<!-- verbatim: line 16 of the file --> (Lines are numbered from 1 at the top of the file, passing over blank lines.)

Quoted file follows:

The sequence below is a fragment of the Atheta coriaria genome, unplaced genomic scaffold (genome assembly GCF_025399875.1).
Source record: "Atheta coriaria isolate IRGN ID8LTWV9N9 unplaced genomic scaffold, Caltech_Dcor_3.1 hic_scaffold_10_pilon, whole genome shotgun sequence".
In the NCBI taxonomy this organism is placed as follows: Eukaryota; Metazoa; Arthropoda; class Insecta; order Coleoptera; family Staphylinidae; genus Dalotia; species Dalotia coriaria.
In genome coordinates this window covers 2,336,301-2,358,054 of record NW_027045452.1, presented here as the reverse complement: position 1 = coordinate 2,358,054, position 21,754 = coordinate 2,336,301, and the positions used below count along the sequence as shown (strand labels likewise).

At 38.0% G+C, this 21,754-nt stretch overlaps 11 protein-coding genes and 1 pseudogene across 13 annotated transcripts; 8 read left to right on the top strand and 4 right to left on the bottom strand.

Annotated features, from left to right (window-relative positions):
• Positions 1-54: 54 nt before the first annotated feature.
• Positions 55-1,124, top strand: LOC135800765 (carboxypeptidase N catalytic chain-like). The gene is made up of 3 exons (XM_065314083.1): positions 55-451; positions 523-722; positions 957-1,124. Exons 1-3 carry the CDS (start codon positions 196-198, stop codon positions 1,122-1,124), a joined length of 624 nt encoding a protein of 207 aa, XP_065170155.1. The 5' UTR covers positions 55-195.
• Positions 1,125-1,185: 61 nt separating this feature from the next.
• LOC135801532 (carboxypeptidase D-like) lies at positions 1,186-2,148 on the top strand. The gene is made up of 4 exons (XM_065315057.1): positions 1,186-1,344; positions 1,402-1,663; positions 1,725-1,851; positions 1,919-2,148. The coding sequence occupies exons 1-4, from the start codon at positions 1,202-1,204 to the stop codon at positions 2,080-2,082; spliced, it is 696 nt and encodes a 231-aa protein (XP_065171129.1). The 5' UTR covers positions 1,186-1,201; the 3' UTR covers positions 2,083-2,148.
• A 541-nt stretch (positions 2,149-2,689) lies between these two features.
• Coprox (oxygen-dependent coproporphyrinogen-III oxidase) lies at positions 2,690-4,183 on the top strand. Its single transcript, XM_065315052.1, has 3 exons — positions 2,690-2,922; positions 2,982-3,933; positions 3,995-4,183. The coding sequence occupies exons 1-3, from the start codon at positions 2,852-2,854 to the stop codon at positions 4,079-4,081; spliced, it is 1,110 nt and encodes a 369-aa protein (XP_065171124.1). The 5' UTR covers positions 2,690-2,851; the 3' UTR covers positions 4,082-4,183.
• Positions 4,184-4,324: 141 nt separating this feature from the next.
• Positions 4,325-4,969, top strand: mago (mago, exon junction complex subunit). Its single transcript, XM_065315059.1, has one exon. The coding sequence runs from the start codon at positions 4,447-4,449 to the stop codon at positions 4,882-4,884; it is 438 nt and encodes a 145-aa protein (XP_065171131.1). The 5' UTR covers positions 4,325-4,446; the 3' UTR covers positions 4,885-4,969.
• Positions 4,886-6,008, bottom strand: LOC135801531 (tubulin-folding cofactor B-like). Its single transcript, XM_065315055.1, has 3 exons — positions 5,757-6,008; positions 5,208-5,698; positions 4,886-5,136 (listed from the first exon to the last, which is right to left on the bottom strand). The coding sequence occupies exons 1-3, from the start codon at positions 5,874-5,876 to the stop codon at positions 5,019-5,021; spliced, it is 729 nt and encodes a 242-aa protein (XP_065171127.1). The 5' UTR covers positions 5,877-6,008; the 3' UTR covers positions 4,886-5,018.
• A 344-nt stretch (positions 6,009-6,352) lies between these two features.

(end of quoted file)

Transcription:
• A 344-nt stretch (positions 6,009-6,352) lies between these two features.